Solving your debt crisis, Five Debt Destroying Actions to Take Prior to Choosing your Debt Solution

by admin on 5 September 2007

So you have finally admitted to your debt problem and have informed yourself of the potential solutions available. After receiving professional debt advice, you are now determined to proceed with a debt solution to destroy your debt problem once and for all. Is there anything else left to do?


Well actually, yes. In the period before you actually go ahead with your chosen debt solution there are a few actions that are worth taking such as reclaiming your bank charges, for example. Also you’ll need to seriously investigate ways to cut your expenditure as most of the debt solutions will require some belt tightening. So here are the top five debt destroying actions:

1. Stop Increasing Debt and Cut Debt Service costs
Whichever solution you choose your addiction to debt must end. So the first step is to stop increasing your debt and especially spending on anything that is high interest such as credit cards. That way you will be, at the least, looking at making reduced payments on a debt management plan (DMP) (if you choose that solution).

Again if you are considering the DMP route or debt consolidation, try if possible, to cut any costs associated with servicing your debt by either petitioning the creditors asking them to reduce interest and stop charges (see the link to template letters in the resources section) or by transferring the credit card debts to a “zero percentage” credit card. (Actually “zero percentage” is a bit of a misnomer because most credit card companies have a standing charge of approx. 2.5% of the balance to switch debt to a new card. However this strategy is worth pursuing if you are not blacklisted and the rate you’re currently paying is very high.) Information about this strategy is available online. Links will be posted on the resources section of this website.

2. Budgeting
No matter what solution you choose to your debt crisis, you will probably have to live on less. That means you’ll need to start improving your budgeting skills right away. Based on your Statement of Affairs, you already have a breakdown of your expenses. Well, you’ll need to identify and start eliminating “luxuries” right away. Unfortunately the term “luxuries” is a pretty broad term to the debt management professionals who consider most non-essentials as “luxuries”. The budget expenses permitted in an IVA proposal, for example, are trimmed down to the bare necessities. Even smoking expenses, for example, are considered a non-essential and would therefore not be permitted by your creditors. The expenses for bankruptcy are a little more generous but you still have to agree a budget with the Official Receiver. In any case, for all debt solutions and for securing your long term future, budgeting is vital.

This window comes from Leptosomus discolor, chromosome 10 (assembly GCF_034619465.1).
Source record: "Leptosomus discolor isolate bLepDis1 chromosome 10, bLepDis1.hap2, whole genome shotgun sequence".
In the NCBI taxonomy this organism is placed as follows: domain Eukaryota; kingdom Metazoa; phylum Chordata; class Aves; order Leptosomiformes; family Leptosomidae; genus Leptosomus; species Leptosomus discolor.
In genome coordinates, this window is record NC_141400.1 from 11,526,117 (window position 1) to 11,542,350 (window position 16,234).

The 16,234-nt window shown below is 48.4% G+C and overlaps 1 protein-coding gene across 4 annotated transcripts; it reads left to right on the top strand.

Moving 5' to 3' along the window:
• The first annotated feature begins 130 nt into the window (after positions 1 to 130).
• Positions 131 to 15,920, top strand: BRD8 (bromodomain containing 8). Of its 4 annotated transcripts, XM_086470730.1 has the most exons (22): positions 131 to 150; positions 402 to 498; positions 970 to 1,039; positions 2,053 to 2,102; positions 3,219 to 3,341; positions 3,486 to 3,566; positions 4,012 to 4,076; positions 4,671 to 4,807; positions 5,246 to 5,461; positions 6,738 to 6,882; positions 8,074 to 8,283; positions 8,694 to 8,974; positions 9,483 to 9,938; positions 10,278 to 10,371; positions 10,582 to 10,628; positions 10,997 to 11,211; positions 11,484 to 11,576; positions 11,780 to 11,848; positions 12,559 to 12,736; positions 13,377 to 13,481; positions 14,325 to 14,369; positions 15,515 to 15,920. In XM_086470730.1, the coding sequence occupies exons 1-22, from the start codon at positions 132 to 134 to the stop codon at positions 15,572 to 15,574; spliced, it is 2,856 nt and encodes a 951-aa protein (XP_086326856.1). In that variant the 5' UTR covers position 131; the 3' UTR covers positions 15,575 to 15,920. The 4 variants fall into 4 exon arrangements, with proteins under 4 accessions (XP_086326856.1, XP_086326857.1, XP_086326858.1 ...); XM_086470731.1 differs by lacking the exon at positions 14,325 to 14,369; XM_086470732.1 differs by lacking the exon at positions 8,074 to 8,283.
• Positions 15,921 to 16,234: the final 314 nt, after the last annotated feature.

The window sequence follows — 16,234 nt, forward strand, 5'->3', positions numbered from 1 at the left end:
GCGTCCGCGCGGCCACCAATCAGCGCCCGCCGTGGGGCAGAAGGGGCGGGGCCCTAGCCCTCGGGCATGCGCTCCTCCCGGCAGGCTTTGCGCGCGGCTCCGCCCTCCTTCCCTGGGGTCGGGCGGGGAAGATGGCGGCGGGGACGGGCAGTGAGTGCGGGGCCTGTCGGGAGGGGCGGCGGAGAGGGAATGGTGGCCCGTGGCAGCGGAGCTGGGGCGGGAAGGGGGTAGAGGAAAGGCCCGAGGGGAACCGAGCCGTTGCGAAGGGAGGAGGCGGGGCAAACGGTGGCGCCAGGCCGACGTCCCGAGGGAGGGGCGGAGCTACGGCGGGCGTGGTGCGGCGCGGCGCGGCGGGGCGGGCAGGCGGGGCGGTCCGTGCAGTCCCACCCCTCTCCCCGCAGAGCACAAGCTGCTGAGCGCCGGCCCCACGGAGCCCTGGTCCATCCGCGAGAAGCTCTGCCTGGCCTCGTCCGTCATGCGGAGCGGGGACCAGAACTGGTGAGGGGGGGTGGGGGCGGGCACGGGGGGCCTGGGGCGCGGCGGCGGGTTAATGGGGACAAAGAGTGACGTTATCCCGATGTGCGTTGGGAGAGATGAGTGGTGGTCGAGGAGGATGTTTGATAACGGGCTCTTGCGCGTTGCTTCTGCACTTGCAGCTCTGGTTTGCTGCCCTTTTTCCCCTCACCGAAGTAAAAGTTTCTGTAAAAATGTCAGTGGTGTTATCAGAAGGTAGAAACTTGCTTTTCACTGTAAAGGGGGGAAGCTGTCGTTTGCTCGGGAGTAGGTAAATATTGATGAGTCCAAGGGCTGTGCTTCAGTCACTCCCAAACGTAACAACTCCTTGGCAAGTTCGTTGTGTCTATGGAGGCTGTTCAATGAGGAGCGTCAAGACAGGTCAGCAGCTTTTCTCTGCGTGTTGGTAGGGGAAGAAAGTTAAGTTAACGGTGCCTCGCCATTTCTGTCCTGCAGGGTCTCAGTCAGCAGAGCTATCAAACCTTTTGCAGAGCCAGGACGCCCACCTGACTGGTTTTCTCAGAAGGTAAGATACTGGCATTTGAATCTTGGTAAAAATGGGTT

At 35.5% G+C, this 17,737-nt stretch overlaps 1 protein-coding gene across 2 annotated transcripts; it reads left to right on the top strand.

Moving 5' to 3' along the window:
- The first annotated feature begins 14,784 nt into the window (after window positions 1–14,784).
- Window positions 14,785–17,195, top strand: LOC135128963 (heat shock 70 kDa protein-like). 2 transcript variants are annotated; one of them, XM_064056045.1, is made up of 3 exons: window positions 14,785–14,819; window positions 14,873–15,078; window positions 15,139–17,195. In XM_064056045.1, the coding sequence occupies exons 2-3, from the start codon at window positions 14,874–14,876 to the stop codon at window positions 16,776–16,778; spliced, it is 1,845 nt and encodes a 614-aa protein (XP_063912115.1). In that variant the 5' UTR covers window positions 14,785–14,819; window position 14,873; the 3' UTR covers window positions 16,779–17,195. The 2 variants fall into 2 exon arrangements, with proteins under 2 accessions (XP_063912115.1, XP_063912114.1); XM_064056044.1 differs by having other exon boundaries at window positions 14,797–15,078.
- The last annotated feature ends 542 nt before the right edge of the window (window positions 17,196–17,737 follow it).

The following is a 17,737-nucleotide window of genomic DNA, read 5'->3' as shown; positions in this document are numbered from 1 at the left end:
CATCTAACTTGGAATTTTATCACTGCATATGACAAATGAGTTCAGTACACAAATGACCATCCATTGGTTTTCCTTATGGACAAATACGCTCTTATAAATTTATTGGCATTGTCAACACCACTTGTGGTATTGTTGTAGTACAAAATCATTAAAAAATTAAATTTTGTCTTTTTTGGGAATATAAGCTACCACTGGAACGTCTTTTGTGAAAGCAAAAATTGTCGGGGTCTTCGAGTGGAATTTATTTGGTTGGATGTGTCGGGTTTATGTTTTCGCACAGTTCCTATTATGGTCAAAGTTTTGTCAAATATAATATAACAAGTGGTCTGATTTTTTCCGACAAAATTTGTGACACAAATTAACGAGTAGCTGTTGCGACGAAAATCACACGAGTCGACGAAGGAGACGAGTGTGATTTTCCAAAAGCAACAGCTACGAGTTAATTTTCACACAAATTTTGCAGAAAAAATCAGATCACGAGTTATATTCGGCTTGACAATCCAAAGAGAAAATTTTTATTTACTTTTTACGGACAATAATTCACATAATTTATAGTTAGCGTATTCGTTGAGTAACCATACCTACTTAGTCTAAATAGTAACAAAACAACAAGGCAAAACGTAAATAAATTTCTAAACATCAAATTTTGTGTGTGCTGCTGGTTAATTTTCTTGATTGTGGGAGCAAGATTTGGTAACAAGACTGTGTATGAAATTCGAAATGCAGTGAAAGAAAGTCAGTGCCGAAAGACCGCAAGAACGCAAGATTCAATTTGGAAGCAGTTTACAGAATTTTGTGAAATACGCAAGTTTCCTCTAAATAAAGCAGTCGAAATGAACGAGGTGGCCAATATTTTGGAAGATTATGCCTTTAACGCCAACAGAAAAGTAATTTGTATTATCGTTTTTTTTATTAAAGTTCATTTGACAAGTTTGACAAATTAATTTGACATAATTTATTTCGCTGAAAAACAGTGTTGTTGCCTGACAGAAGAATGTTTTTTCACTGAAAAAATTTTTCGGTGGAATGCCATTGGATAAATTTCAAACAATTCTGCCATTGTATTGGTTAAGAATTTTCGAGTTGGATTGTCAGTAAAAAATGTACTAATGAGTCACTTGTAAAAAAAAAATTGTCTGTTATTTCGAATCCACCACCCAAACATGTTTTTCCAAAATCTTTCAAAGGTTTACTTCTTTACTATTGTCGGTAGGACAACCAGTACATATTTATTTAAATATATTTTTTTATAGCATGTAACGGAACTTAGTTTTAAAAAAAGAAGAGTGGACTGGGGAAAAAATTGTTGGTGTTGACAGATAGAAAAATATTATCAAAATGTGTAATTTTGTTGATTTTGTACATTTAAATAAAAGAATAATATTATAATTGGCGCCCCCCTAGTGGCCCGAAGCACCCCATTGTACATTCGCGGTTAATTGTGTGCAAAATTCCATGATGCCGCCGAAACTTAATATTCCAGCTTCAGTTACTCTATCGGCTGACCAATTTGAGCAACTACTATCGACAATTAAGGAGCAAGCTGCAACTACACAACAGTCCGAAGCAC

As well as cutting out the luxuries you can cut some basic expenses as well. If you are really thrifty, for example, you can usually obtain good quality food at knock-down prices if you visit the supermarket shortly before closing time. Clothing should be handed down among siblings and it is possible to get high quality goods at basement prices in the charity/discount stores. And of course there is always ebay! There are tons of financing and budgeting websites and blogs that have literally hundreds of ideas/tips and ways to cut expenses, manage your finances and save money. Some are obvious, some are not but I would strongly suggest that you check them out. Again some links are supplied in the resources section of the debt-secrets website.


If you hate this penny pinching – and who doesn’t? – do be aware that this may be what your life will be like if you choose the IVA solution. IVA budgets have notoriously tight living allowances so if you are thinking of going in that direction you will need to start budgeting right away!

3. Increase Income
In the Debt Self help pack from the National Debt Line (see the resources section) you will get tips on increasing your income and information on various benefit entitlements that you may not know about or are missing out on, such as, for example, tax credits, education maintenance allowance, council tax benefit etc.

If you are working, there is also the possibility of overtime or a second/part time job to increase your income. This is fine if you are in a DMP or have chosen the debt consolidation solution. However, if you are desperate to go down the IVA route, exercise caution on how much of this overtime is included in your IVA proposal. An increased workload can be difficult to sustain for a whole 5 years not to mention that the income you make from this extra work is not guaranteed anyway. Therefore you could be exposing yourself to the danger of IVA failure. Also, with regard to bankruptcy and overtime, rather than increase the amount you earn through overtime you may actually prefer to cut any extra income (see the bankruptcy secrets section for the reasons).

In any case, when you are actually bankrupt or in an IVA, approx 50% of the income you make from the overtime that you declare will be taken from you.

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